June-July 2004 Interviews

In the summer of 2004, we made a trip to India to see if we might interview experts in different fields about their experiences and thoughts on hasta mudras. There, we were welcomed by some of the most prominent masters and dancers of various dance styles. We also met with a spiritual master and yoga teacher, both of whom utilize hastas in their practice. In Addition we captured some footage of the Chennakeshava temple in Belur, Karnataka which resulted in a couple of secondary films exclusively featuring aspects of this beautiful temple.

Nagesh Haldipur Bhatt is the head priest of the main Chitrapur Mutth, or spiritual center, for the Konkani speaking community at Shirali, Karnataka. On June 16th we interviewed him at the Bangalore branch of the Chitrapur Mutth. Nahesh Bhatt spoke in Konkani as he described his experiences with hasta mudras in specific Hindu rituals such as pujas, or ritual worship.

U.S. Krishna Rao, here a 92 yr old Bharata Natyam dance master and choreographer, who along with his late wife, Chandrabhaga Devi, were a popular Bharata Natyam duo. We interviewed him at his residence in Bangalore where he spoke of his early days as a young dance student learning hastas. He spoke from the perspective of someone who has taught and performed for more than 75 years.

[U S Krishna Rao (1912 – 2005)
Bharatanatyam guru U S Krishna Rao passed away at 8:38 am in Bangalore on March 6, 2005. He was 92 and is survived by two sons. U.S. Krishna Rao was a dancer, choreographer, renowned teacher and author of books on dance.]

Maya Rao, the renowned Kathak dancer/choreographer spoke to us in her native Bangalore about the traditional use of gesturing in the style of Kathak dance. She also elaborated upon the impact this has made in her personal life as someone who has attempted innovative choreography.

Acharya Parvati Kumar is a self-taught scholar, master and choreographer of Bharata Natyam who devised a notation and teaching system by researching the ancient texts. He spoke to us about his interpretation of the ancient texts and the importance of meaning in the use of hasta mudras.

Daksha Mushruwalla, is a dancer/teacher of Odissi dance residing in Mumbai, who spoke articulately about the use of expression in hasta mudras. She also posed her own questions about the use of mudras in dance and choreography as she pondered our discussion.

We met Darshana Jhaveri, one of the surviving dancer sisters of the former dance group, Jhaveri Sisters in Mumbai. An exponent of Manipuri dance from Eastern India, she spoke of the specific use of mudras within ritual dances of creation and their interpretation within the classical genre.

Jhelum Paranjape is a dancer/teacher of Odissi dance in Mumbai who talked about her unique use of hastas in new choreography within the Odissi style. She has created several new works using traditional hand gestures in a modern context.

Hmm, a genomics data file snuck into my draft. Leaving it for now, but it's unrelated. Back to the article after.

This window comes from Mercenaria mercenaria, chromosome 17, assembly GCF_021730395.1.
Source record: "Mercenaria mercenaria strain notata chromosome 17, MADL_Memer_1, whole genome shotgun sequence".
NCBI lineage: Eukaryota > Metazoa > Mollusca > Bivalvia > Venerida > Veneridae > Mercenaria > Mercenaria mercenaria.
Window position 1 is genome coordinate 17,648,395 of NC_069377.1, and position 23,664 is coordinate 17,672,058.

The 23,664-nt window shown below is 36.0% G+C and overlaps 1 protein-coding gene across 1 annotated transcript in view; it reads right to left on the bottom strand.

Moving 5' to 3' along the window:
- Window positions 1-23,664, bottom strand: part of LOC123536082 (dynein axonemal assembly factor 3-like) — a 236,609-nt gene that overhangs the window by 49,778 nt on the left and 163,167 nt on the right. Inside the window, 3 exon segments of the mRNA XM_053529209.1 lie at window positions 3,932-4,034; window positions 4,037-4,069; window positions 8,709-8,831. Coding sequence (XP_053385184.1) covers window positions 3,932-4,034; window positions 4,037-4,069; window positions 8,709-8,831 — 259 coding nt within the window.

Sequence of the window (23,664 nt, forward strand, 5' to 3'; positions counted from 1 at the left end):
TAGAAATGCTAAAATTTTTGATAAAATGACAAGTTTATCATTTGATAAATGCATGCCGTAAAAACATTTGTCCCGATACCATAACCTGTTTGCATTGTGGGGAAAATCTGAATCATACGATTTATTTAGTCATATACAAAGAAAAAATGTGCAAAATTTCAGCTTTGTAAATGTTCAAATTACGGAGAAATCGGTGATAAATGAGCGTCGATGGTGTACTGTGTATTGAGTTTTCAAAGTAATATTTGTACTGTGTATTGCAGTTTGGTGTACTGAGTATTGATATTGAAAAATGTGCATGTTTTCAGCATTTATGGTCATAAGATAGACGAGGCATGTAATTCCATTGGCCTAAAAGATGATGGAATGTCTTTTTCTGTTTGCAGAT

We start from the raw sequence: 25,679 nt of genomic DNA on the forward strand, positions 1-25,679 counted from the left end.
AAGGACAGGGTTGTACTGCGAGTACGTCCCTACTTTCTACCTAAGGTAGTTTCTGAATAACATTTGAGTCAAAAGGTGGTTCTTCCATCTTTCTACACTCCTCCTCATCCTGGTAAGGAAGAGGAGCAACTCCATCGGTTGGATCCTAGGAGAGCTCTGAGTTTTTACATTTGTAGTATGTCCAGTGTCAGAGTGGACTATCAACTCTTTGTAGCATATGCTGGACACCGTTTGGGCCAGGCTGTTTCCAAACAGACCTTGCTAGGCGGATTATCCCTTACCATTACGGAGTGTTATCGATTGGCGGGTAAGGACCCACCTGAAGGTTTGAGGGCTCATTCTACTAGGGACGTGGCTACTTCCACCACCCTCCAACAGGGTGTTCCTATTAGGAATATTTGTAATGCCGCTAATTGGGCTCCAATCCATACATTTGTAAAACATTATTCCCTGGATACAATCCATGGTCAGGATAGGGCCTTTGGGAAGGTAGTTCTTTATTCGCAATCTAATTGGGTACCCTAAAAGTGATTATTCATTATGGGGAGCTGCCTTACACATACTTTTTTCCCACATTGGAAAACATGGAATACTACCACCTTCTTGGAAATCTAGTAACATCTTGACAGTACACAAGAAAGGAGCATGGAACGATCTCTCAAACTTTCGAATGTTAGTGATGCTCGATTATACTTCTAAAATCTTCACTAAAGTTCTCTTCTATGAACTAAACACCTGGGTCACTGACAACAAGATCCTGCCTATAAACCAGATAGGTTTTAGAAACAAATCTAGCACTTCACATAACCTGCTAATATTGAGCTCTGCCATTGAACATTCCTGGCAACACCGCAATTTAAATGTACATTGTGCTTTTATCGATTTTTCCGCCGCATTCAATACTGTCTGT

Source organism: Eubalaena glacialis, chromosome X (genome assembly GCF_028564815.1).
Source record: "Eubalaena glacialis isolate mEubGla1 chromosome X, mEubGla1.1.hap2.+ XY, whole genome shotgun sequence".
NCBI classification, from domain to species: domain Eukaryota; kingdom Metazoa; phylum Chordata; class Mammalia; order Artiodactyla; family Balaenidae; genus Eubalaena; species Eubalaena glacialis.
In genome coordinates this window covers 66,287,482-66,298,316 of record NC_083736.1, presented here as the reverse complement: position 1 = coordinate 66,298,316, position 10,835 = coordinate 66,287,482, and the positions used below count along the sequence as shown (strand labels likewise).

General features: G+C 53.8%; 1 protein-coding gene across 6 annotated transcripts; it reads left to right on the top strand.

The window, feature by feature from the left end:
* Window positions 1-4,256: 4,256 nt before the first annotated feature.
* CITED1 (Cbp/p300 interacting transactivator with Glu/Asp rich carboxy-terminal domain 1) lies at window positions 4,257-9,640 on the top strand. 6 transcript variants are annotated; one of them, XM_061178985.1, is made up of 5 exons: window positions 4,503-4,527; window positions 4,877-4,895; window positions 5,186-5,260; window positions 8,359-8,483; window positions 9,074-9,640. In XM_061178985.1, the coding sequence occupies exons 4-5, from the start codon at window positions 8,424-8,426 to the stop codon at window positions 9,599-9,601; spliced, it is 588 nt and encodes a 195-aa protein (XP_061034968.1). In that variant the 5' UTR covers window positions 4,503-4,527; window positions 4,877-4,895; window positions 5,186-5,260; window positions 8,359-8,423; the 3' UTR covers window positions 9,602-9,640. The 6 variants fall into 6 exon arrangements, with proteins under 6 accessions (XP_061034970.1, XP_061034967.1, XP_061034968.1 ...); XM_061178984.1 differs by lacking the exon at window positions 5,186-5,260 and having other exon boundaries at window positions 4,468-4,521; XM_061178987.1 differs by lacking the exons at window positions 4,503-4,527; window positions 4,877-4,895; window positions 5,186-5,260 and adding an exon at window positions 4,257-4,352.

Dr. Raghav Someshwar, a yoga teacher at the Arya Samaj in Mumbai, spoke of the various practises and uses of hasta mudras for healing as used in yoga and pranayam. He reiterated the tremendous healing power of the hands that is harnessed in traditional healing arts.

Rupa Chingorani is a yoga teacher who teaches children in an elementary school setting. She spoke of the powerful use of mudras for healing various physical conditions in children, who respond quickly to such practices.

Swami Premanand Giri is head of the Raghavanand Mutth in Mumbai and a practitioner of tantric upasana (a form of ritual worship). He spoke at length of the use of mudras in upasana (puja)and their various effects on the mind and body.

Pandit Venugopal Pillai and his wife, Jayashree, is a husband and wife team of dance masters and choreographers of Bharata Natyam in Mumbai who spoke to us about preserving the use of traditional mudras in dance today. Panditji shared various practices that ensure the preservation of these hand symbols to the next generation of dancers.

Jayashree Behn spoke of the powerful effects of mudras and the differences in their use between yoga and dance.

June-July 2004 Field Work

During this time, we also attended a special dance performance honoring a late dance master in the Odissi dance tradition. Further, we obtained permission from the Archeology Department of Karnataka to film on location at the beautiful Chennakeshava temple at Belur. Photos and brief details of both these events are given here.

Odissi dance performance: July 4th, 10 am, Matunga, Mumbai, We filmed a performance by senior disciples of the late Guru Kelucharan Mohapatra in recognition of Guru Purnima (full moon) celebrations. Older Kathak danseuse, choreographer and teacher who spoke of discovering and developing a gesture system herself initially, spoke of the unique suggestive use of mudras in Kathak which is different from literal use.

On June 17th and 18th, we visited the Chennakeshava temple at Belur, Karnataka. This temple was carved entirely from soapstone during the Hoysala dynasty during the 11th century. It features some of the most exquisite dancing figurines along the exterior of the main shrine. We filmed footage of the entire temple with focus on several of the 42 mudra bearing dancing figures that are angled from the temple roof. We also filmed various Bharata Natyam dances outside the north and south sides of the temples as well as still photography within the inside the sanctum.

Video clip showing the typical activities one may see in a living temple in southern india. Belur, Karnataka, India.